By Philip Vigil
Pass Game Coordinator/Recruiting Coordinator/Quarterbacks Coach
Fort Hays State University (KS)
Any good offensive mind will tell you that finding mismatches on the football field will give you a clear advantage. Here at Fort Hays State University we have found success using this motto by getting our running backs matched up with either linebackers or safeties. There are several concepts that we use to get our running backs out of protection and into a route, but one of our best has been a Spacing concept that includes a running back Wheel Route. We have run this concept for the past 3 years and it has become a staple for our offense with answers for every coverage. We have been able to modify the concept by using different formations, motions, and protections to disguise what we are doing and to keep the defense guessing.
Coordinator Coaching Points
- We will only call this play on a hash. We have found that this concept is not as good when ran in the middle of the field. This also makes the landmarks for the route runners consistent throughout the game and therefore removes excess thinking.
- We will use 5 and 6-man protection for this concept. We usually only use 6-man protection if we are facing a heavy blitzing team. By doing this we will allow the QB extra time to get the ball downfield to the RB.
- Once you get good at this concept defenses will begin to key on your RB when your RB is aligned towards the boundary. We have found it helpful to move our RB right before the snap.
Coaching the Routes
- Snag Route (#1 WR to concept side)
- Align at the bottom of the numbers.
- Press vertical for 2 steps then work inside at 45 degrees to find a window at 6 yards.
- If you pass a defender on your way inside then sit down immediately and get your eyes to the quarterback.
- If you see man coverage pre-snap run your route to sit directly in front of the defender who is covering the running back. This essentially becomes a “rub route” for us in man coverage. We coach them not to make contact with the defender, but to merely get in the way. If we get the defender in man coverage on the running back to work under our #1 wide receiver on the Snag route, then we should be able to outrun them creating a big play.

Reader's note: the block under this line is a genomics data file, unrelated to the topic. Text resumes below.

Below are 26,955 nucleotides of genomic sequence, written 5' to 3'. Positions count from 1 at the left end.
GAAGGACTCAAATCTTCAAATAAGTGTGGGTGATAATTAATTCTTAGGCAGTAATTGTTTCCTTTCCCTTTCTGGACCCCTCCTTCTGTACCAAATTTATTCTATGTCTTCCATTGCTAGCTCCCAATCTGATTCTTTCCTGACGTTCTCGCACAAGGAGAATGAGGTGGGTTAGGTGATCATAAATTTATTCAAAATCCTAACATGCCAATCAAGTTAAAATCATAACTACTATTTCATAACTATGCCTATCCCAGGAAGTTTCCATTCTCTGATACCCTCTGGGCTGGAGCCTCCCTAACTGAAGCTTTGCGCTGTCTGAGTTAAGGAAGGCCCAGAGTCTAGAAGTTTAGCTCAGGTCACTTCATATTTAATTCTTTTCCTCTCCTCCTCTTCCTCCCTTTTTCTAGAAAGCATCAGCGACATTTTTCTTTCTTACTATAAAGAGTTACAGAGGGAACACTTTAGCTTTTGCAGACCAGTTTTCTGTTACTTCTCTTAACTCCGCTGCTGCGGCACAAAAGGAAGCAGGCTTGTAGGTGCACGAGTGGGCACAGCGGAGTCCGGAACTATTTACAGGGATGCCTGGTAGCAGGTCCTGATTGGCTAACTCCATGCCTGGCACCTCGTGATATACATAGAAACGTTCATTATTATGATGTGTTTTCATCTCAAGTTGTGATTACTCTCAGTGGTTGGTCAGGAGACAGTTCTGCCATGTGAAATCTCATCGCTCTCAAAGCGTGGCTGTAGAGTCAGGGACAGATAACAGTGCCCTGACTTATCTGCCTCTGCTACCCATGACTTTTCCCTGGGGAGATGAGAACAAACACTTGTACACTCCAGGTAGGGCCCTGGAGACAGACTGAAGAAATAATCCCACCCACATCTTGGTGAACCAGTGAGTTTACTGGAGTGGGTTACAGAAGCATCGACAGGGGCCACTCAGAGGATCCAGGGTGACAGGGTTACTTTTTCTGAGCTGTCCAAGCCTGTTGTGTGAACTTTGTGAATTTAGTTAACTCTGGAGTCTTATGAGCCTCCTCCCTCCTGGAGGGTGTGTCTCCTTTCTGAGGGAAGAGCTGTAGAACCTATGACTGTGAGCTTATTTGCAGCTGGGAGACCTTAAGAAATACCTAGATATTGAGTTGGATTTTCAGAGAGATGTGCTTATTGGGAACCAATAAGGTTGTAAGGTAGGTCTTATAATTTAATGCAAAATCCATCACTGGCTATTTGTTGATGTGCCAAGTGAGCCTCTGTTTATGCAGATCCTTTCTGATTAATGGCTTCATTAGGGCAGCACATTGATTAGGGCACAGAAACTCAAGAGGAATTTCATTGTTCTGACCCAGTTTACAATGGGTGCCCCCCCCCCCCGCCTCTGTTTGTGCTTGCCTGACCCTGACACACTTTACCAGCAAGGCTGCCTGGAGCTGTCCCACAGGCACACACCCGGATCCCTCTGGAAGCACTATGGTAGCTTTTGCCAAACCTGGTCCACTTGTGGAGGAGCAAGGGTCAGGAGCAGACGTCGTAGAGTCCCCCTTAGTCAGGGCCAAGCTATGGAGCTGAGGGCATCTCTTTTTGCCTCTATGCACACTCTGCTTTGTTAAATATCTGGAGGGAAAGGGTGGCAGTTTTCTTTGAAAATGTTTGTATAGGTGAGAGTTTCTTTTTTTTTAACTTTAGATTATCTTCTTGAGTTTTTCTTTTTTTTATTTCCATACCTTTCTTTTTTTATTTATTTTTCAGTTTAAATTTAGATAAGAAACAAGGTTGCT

- Wheel Route (RB to concept side)
- As the running back is running his route he needs to be able to read the defense.
- We simply teach that if there is an over the top defender to sit his route down and get his eyes to the quarterback.
- If there is no over the top defender, then he needs to run the wheel route and expect the football.
- Aiming point on the wheel route is the bottom of the numbers assuming the play is run from the hash. If the running back is able to get vertical by his landmark this should give the quarterback the room to complete the ball down the field on the outside shoulder much like vertical throws to outside wide receivers.
- There are times in man coverage where the defender who is in man coverage on the running back works over the top of our #1 WR. In this instance the quarterback should throw a back-shoulder ball to protect the running back.
- Coach your running back to get his eyes back to the quarterback as soon as he has made his read on whether to run the wheel or sit his route down. We drill this in practice during individual time. A coach will be the defender who can play Man Coverage or Zone Coverage and make the running back make a decision. It will take practice, but once the running back gets a feel for the concept it will be difficult for defenses to stop it.
- I will also drill the QB to key the defender (a coach in practice) that is in man coverage on the running back. If he is taking a flat angle the ball should be thrown down the field, if the defender is taking a deep angle the ball will be a back shoulder throw to protect not only the running back but also the football.